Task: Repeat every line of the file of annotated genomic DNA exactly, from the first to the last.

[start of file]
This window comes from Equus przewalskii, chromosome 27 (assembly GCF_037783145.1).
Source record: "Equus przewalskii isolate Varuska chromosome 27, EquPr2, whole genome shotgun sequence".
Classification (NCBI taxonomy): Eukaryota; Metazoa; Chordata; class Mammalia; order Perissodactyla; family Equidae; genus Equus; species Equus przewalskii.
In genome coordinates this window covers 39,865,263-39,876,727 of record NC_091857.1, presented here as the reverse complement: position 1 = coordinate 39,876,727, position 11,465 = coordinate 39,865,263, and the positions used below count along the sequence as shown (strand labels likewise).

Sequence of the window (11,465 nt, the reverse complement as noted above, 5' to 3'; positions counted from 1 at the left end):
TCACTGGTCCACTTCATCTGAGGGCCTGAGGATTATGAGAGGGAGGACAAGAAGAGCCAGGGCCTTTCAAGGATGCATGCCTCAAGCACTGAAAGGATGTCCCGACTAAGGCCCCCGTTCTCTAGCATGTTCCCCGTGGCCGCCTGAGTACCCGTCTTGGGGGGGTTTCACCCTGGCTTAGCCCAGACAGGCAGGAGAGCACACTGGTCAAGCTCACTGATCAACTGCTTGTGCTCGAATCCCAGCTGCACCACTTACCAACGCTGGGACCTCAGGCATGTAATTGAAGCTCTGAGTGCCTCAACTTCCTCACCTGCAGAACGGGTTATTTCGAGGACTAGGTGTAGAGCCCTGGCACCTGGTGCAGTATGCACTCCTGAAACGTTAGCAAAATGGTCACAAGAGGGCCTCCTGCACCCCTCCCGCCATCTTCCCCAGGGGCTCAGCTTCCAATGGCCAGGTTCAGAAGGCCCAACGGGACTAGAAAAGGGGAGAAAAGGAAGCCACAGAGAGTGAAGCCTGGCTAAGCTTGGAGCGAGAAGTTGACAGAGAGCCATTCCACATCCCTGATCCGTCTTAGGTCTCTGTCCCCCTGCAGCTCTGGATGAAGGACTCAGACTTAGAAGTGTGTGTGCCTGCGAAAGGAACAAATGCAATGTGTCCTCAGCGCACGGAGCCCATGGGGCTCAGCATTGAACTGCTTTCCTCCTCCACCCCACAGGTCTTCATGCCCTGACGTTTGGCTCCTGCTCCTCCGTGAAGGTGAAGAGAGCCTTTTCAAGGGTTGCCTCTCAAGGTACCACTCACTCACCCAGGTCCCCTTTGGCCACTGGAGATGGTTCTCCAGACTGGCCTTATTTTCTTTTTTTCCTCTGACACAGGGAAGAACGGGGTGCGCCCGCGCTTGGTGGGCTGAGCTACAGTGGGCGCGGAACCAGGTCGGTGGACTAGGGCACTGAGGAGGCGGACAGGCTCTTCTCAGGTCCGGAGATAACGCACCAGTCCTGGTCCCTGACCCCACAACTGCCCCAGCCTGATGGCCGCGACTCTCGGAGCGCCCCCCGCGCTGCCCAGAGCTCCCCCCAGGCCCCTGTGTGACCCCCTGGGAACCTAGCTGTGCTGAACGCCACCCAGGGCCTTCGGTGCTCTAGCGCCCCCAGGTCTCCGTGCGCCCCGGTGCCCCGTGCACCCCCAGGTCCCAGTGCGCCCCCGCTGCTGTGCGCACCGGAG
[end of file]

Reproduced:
This window comes from Equus przewalskii, chromosome 27 (assembly GCF_037783145.1).
Source record: "Equus przewalskii isolate Varuska chromosome 27, EquPr2, whole genome shotgun sequence".
Classification (NCBI taxonomy): Eukaryota; Metazoa; Chordata; class Mammalia; order Perissodactyla; family Equidae; genus Equus; species Equus przewalskii.
In genome coordinates this window covers 39,865,263-39,876,727 of record NC_091857.1, presented here as the reverse complement: position 1 = coordinate 39,876,727, position 11,465 = coordinate 39,865,263, and the positions used below count along the sequence as shown (strand labels likewise).

Sequence of the window (11,465 nt, the reverse complement as noted above, 5' to 3'; positions counted from 1 at the left end):
TCACTGGTCCACTTCATCTGAGGGCCTGAGGATTATGAGAGGGAGGACAAGAAGAGCCAGGGCCTTTCAAGGATGCATGCCTCAAGCACTGAAAGGATGTCCCGACTAAGGCCCCCGTTCTCTAGCATGTTCCCCGTGGCCGCCTGAGTACCCGTCTTGGGGGGGTTTCACCCTGGCTTAGCCCAGACAGGCAGGAGAGCACACTGGTCAAGCTCACTGATCAACTGCTTGTGCTCGAATCCCAGCTGCACCACTTACCAACGCTGGGACCTCAGGCATGTAATTGAAGCTCTGAGTGCCTCAACTTCCTCACCTGCAGAACGGGTTATTTCGAGGACTAGGTGTAGAGCCCTGGCACCTGGTGCAGTATGCACTCCTGAAACGTTAGCAAAATGGTCACAAGAGGGCCTCCTGCACCCCTCCCGCCATCTTCCCCAGGGGCTCAGCTTCCAATGGCCAGGTTCAGAAGGCCCAACGGGACTAGAAAAGGGGAGAAAAGGAAGCCACAGAGAGTGAAGCCTGGCTAAGCTTGGAGCGAGAAGTTGACAGAGAGCCATTCCACATCCCTGATCCGTCTTAGGTCTCTGTCCCCCTGCAGCTCTGGATGAAGGACTCAGACTTAGAAGTGTGTGTGCCTGCGAAAGGAACAAATGCAATGTGTCCTCAGCGCACGGAGCCCATGGGGCTCAGCATTGAACTGCTTTCCTCCTCCACCCCACAGGTCTTCATGCCCTGACGTTTGGCTCCTGCTCCTCCGTGAAGGTGAAGAGAGCCTTTTCAAGGGTTGCCTCTCAAGGTACCACTCACTCACCCAGGTCCCCTTTGGCCACTGGAGATGGTTCTCCAGACTGGCCTTATTTTCTTTTTTTCCTCTGACACAGGGAAGAACGGGGTGCGCCCGCGCTTGGTGGGCTGAGCTACAGTGGGCGCGGAACCAGGTCGGTGGACTAGGGCACTGAGGAGGCGGACAGGCTCTTCTCAGGTCCGGAGATAACGCACCAGTCCTGGTCCCTGACCCCACAACTGCCCCAGCCTGATGGCCGCGACTCTCGGAGCGCCCCCCGCGCTGCCCAGAGCTCCCCCCAGGCCCCTGTGTGACCCCCTGGGAACCTAGCTGTGCTGAACGCCACCCAGGGCCTTCGGTGCTCTAGCGCCCCCAGGTCTCCGTGCGCCCCGGTGCCCCGTGCACCCCCAGGTCCCAGTGCGCCCCCGCTGCTGTGCGCACCGGAG